What a life of toil, of misery, and of danger did Father Hegarty lead! Wandering through the deep glens and rugged hills of the extensive district of which he had charge; lighted by the moonbeams, or groping his way beneath a starless sky, he went from cabin to cabin in sleet and storm to administer the Last Sacraments to the poor but faithful people, to baptize the little ones, to console the suffering and afflicted, or to offer up on a bare rock or bleak mountainside the Holy Sacrifice for the living and the dead. Well might he say with Saul of Tarsus that he was
In journeying often, in perils of waters, in perils of robbers,in perils from his own nation, in perils from the gentiles, inperils in the city, in perils in the wilderness, in perils in the sea, in perils from false brethren; in labour and painfulness, in much watchings, in hunger and thirst, in fastings often, in cold and nakedness.'' (2 Cor. xi. 26, 27).
A hundred years before, this fair and romantic region had been over-run by the sleuth-hounds of Chichester who lacerated the entire peasantry; but now the blood-hounds of Anne sprang at the throats of the priests in particular. They were to be exterminated, and the method adopted for their extermination seemed, according to human calculation, absolutely certain of success. No curates were permitted, nor assistants of any kind, therefore there would be no successors to the present parish priests. The parish priests had been registered and were consequently known, and by the Act of 1709 they were called on to take the oath of Abjuration; in other words, to deny their faith or else go into exile or suffer death. Under all these fiendish devices of our legislators nothing but a special mercy of God could have preserved the faith, and with St. John we may say, 'This is the victory that overcometh the world, our faith.' Between this Scylla and Charybdis was Father Hegarty placed. Had he taken the oath of Abjuration, had he been recreant to his God, and sworn that to be blasphemous and idolatrous which he knew to be sacred and divine, then he might have lived at ease, and enjoyed the pension that was wrung from the poverty of his down-trodden fellow-Catholics. But he nobly spurned the bribe, preferring to be ranked amongst the white-robed band described by St. John, and of whom the angel said to him: 'These are they who are come out of great tribulation, and have washed their robes, and have made them white in the blood of the Lamb.' (Apoc, vii. 14)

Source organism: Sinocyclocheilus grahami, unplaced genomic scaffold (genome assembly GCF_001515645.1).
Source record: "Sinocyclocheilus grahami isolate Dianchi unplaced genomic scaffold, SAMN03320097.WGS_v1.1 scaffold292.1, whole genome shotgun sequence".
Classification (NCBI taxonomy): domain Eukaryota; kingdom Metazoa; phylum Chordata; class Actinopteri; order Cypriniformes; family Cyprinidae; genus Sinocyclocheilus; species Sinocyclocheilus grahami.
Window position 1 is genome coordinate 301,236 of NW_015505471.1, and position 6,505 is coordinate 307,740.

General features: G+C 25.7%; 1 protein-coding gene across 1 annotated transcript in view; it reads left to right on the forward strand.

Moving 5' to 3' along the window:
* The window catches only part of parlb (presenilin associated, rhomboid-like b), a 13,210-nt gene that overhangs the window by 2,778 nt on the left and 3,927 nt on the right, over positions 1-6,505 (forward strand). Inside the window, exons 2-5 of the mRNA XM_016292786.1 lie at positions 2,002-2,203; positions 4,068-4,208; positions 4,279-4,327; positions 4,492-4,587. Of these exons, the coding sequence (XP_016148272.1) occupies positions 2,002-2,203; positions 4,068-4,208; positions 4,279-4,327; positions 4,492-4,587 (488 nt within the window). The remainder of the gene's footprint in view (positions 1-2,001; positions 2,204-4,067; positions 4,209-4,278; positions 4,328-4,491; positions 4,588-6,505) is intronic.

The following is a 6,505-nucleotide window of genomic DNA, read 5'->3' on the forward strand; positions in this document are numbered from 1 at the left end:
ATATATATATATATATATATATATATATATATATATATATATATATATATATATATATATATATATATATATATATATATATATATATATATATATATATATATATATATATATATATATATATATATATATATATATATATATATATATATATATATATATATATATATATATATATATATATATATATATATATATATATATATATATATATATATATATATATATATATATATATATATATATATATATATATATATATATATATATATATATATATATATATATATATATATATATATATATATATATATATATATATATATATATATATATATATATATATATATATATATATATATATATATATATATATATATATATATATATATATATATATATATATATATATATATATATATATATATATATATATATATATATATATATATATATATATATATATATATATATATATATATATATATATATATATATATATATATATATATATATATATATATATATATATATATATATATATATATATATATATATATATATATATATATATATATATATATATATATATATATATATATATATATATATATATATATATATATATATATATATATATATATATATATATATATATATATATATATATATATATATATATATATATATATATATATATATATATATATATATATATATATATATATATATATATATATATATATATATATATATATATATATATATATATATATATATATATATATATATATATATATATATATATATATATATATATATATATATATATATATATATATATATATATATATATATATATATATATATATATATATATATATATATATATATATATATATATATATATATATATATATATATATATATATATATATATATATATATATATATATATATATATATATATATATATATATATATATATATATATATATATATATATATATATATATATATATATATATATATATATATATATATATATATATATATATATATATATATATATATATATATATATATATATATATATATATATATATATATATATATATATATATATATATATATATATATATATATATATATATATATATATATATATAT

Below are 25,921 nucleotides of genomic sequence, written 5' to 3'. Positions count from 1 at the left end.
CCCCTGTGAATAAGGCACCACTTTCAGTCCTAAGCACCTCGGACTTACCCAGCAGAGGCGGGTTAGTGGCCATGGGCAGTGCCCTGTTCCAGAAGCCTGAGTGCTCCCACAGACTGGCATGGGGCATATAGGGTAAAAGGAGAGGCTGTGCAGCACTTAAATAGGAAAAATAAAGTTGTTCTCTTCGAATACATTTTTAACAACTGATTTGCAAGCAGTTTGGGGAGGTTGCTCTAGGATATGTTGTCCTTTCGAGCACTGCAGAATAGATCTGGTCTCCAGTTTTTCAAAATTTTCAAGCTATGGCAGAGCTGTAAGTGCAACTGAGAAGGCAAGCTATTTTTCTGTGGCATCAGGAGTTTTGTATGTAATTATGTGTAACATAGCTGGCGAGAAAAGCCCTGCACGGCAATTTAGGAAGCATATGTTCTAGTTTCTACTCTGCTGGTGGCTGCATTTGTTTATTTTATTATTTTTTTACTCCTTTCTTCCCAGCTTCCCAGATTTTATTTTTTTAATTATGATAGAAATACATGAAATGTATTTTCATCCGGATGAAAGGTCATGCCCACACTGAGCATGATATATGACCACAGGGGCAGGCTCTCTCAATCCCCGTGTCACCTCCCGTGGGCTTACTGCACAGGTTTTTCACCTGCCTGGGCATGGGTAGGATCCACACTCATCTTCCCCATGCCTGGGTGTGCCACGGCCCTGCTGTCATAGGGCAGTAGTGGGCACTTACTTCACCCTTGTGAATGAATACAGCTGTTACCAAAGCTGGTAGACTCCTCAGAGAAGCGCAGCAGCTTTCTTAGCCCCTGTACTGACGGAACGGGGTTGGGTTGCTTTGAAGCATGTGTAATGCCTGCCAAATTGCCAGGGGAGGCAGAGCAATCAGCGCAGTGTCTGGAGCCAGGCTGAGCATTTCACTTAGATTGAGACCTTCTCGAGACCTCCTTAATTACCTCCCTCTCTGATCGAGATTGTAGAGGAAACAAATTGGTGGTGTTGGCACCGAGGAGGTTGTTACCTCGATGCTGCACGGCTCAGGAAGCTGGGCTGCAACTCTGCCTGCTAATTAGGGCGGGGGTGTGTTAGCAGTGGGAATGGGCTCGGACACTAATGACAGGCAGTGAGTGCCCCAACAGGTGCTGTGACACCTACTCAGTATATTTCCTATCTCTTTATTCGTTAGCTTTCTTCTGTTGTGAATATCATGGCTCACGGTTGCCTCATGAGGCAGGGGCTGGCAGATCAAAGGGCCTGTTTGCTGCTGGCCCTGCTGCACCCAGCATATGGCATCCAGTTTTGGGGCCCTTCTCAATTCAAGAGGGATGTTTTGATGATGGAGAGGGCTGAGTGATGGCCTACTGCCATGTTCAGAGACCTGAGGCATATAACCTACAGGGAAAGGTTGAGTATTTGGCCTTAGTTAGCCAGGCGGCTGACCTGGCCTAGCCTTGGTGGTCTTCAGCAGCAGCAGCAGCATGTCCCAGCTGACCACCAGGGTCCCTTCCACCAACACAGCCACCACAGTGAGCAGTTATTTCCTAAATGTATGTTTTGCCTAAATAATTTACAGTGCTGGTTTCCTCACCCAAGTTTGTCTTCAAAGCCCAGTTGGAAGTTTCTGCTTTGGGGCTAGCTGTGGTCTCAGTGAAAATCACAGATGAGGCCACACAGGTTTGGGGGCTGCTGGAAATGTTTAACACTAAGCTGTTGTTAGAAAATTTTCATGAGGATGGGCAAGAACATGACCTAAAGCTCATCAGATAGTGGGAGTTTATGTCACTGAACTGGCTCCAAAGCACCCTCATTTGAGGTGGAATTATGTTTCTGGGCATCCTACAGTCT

That Father Hegarty died for his faith and for his fidelity to the duties of his sacred calling, there is not the shadow of a doubt; and it was the death of martyrs such as he that strengthened the faith of the people, and encouraged them to cling the closer to the Rock of Ages.

No long procession or funeral pomp accompanied him to the grave; no solemn dirge nor swinging censer consecrated his last dwelling-place; but the waters of the Swilly for nigh two centuries have chanted their Miserere around his lonely habitation; and the breezes of that Lake of Shadows, round which for years he ministered, have ceaselessly sung their Benedictus over the ashes of him whom the vox populi has long since canonized as the Martyr of Inishowen.

John K. O'Doherty.

Irish Ecclesiastical Record, 4th series, Volume XV, June 1904, 482-492.
Father O'Hegarty is number 245 on the Official List of Irish Martyrs where he is described as a secular priest and tradition as the main source testifying to his martyrdom. 

Content Copyright © De Processu Martyriali 2020. All rights reserved

Tuesday 15 September 2020

The Martyrdom of Father Richard Barry, O.P.


On September 15 1647 the ancient fortress formed naturally by the Rock of Cashel in County Tipperary was stormed by Parliamentarian forces. The resulting massacre has been remembered ever since as one of the worst atrocities against Irish Catholics in what was overall a very bloody decade. Yet the leader of the Protestant forces was himself an Irishman, Murrough O'Brien, Lord Inchiquin (1614-1674). Inchiquin embodies the complexities of religion and politics in Ireland at this time; his father had been a Catholic but after his death in 1624 the young Murrough was in the hands of Protestant guardians and grew up to be an effective military leader for the Crown. His scorched earth tactics in Munster during the Irish Confederate Wars gave him a notorious reputation, one which the sack of Cashel confirmed. Cashel was a venerable site with a religious tradition reputedly stretching back all the way to Saint Patrick himself.  In September 1647 many people would perish when it fell to Inchiquin's army, some of whom are numbered among the Irish Martyrs. Below is an article from 1896 looking at one of the better-known cases, that of Dominican Prior Father Richard Barry. In it the author, Laura Grey, (yet another Victorian lady writer I would like to know more about) provides both an historical overview of the site and the particulars of Father Barry's case. She draws upon the testimony of the torture and heroic death of this Dominican martyr provided by his confrère Dominic O'Daly plus the eyewitness account of Jesuit Andrew Sall. Father Dominic makes it clear that Father Barry embraced death for his faith and not as a defeated rebel or victim of war. He confirms that his death was for Christ by recording that after three days the wound in the martyr's side was still bleeding. Father Sall's account is equally compelling as he conveys a vivid sense of the terror and destruction wrought by the victors, calling it 'the most disgraceful sacrilege that was ever seen in Ireland'. Since no article of this period is complete without some lines of verse, Laura Grey ends hers with a poem which 'a random muse' inspired her to write: